Preparing cheat sheets is not a skill that everybody has. Of course, most of us have heard about that student who has a cheat sheet to inform about other cheat sheets. A major portion of Indian education system has long been criticized for the practice of rote learning. While it served to achieve the objective of quickly educating a large populace, modern world requires new tools and techniques. One of which is the emphasis on thinking, analytical and problem solving skills.

Exams and tests can play a major role in developing these skills, apart from pedagogy. Conducting exams for rote learning in a virtual environment can be really challenging. I mean, students do not even have to take the trouble of preparing cheat sheets because the entire book can be at their disposal. While proctoring can be done online, setting up exams that requires original thinking by the student rather than repeat what is in the book is the best way to prevent student cheating in online exams. Unbeknownst, the virtual learning environments have compressed the time taken to move away from the traditional rote learning.

The transformation of a teacher to a performer

Within the walls of the classroom, sanitized of all diversions, the professor can make eye contact and question an inattentive student. But in a boundary-less online environment, the professor must prevail over technology deficiencies, competing diversions, self-doubt, and what not to sustain the attention of the student. Grown on a diet of stand-up comedies, memes, and short videos, students expect their teachers to educate as well as entertain. And as if that’s not enough, the boundary-less classroom allows anybody to peep in to check out what’s happening and make snide remarks.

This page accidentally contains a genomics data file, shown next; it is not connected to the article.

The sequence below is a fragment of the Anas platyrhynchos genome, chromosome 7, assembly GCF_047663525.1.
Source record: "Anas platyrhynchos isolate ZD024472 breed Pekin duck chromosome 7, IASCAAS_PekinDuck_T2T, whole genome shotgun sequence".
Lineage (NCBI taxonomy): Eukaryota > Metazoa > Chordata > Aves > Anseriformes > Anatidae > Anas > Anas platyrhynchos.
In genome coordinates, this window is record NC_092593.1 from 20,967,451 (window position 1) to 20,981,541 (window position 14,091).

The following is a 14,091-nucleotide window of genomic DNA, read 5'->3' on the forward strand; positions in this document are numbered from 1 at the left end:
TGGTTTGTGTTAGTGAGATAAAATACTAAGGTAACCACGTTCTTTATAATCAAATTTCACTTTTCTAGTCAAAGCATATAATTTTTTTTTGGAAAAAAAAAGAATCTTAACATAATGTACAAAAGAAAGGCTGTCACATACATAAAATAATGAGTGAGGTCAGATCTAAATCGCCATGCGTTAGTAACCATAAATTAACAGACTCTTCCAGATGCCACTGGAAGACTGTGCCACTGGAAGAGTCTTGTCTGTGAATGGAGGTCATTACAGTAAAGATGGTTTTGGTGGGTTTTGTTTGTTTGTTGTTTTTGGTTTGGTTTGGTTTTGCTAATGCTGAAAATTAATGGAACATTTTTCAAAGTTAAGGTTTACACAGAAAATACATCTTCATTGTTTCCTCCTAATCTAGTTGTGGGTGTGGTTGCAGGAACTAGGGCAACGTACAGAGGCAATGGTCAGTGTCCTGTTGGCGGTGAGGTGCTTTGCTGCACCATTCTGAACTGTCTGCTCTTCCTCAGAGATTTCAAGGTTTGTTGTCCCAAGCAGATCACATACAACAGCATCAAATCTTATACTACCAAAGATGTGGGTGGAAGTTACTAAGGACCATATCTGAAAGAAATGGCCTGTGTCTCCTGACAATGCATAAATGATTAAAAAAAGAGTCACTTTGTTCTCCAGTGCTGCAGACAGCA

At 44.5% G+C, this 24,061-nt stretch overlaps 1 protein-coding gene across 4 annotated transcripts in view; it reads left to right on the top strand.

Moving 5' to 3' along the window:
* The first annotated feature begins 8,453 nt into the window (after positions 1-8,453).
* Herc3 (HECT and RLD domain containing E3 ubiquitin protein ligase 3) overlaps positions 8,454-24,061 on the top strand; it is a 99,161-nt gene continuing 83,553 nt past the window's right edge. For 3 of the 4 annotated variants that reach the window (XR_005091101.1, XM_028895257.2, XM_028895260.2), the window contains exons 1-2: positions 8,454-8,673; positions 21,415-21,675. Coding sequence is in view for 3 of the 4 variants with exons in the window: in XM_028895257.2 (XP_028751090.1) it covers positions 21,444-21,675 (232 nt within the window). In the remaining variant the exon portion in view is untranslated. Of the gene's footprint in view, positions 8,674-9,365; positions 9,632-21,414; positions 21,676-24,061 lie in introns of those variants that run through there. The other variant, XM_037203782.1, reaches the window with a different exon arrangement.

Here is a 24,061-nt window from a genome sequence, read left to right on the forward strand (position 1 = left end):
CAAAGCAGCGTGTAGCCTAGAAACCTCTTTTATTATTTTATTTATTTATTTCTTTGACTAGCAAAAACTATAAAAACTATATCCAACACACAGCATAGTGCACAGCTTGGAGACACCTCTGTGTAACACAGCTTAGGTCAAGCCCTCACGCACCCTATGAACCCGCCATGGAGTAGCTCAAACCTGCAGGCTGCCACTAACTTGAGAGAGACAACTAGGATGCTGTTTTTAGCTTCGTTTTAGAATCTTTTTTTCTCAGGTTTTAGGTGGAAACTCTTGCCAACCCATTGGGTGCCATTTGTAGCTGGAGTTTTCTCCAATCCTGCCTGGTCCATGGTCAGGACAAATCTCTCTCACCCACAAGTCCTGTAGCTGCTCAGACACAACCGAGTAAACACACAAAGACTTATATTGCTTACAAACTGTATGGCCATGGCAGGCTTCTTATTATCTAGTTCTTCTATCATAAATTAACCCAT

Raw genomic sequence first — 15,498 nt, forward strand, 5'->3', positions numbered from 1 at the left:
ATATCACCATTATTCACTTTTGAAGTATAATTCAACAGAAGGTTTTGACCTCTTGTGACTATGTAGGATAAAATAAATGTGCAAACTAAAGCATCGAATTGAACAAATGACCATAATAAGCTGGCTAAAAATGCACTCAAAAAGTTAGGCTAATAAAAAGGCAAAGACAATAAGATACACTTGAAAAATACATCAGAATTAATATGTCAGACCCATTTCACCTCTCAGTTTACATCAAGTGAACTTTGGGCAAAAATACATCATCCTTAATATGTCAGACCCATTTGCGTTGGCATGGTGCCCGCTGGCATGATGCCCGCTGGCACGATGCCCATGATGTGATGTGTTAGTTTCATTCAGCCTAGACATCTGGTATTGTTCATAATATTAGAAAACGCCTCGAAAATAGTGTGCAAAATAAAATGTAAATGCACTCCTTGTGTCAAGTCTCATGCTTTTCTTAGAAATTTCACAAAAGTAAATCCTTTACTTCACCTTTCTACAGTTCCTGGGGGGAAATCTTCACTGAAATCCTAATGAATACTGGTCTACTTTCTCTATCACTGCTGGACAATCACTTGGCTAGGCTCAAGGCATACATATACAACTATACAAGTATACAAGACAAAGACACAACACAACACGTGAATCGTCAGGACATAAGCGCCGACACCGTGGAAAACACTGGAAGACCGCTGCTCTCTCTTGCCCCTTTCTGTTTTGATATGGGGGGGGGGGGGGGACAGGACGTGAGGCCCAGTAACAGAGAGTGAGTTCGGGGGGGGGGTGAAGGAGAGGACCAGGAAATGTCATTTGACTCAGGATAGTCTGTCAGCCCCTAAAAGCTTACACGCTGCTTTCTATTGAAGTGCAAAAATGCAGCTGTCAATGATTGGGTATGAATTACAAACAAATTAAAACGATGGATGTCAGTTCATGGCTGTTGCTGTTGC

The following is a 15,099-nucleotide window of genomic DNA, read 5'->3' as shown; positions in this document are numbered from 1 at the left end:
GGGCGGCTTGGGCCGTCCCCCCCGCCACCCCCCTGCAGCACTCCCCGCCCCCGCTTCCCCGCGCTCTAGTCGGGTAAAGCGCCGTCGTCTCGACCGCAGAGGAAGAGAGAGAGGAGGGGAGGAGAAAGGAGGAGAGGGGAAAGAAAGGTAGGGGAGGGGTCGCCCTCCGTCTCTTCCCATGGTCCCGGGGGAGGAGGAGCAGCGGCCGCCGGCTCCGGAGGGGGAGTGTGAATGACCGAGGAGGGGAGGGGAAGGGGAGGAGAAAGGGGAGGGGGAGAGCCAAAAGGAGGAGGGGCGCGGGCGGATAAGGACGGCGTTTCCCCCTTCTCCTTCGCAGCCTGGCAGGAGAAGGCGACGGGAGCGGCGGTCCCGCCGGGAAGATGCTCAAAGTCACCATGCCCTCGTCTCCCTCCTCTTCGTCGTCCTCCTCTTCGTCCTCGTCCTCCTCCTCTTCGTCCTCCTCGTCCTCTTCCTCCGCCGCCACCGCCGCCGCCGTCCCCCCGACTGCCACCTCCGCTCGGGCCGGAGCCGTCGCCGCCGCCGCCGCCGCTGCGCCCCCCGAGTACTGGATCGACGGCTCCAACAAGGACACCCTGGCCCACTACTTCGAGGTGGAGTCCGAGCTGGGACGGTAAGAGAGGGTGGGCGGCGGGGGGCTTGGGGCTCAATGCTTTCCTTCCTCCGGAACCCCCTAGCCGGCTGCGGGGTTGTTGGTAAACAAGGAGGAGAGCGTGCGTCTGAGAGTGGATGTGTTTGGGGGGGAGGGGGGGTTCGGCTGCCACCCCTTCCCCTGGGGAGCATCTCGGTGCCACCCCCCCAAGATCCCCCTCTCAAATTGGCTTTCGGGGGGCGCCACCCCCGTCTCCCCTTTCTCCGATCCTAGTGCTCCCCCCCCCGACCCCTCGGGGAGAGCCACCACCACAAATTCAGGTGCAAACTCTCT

Instead of withdrawing into a shell like a tortoise when faced with a hostile environment, the teachers have come out blazing by meeting the challenges head on. Whether it is getting used to technology or new ways of teaching the teachers have stood up and delivered. This transformation at a deep personal level from just being a teacher to that of a performer will surely elevate the learning experience when students come back to the classrooms.

Covid has been an unannounced guest and has stayed longer than we had anticipated. The impact has been cataclysmic. But to despair at things beyond our control is accepting failure at the face of adversity. Covid has necessitated several innovations in education sector. Many of which would have a long-lasting impact, so that whenever normalcy resumes, it would not just be a new normal, but it would also be a high normal. For the teacher as well as the taught.

(The author is a faculty in the department of management studies, Indian Institute of Technology Madras. He is also an Associate at Mossavar Rahmani Centre for Business and Government, Harvard Kennedy School, Harvard University. He has been leading the publication of the India Venture Capital and Private Equity Report since 2009. He also founded the Ynos Startup to help and mentor other startups. He can be reached at thillair@iitm.ac.in. Views expressed are personal and do not necessarily reflect those of Outlook Magazine.)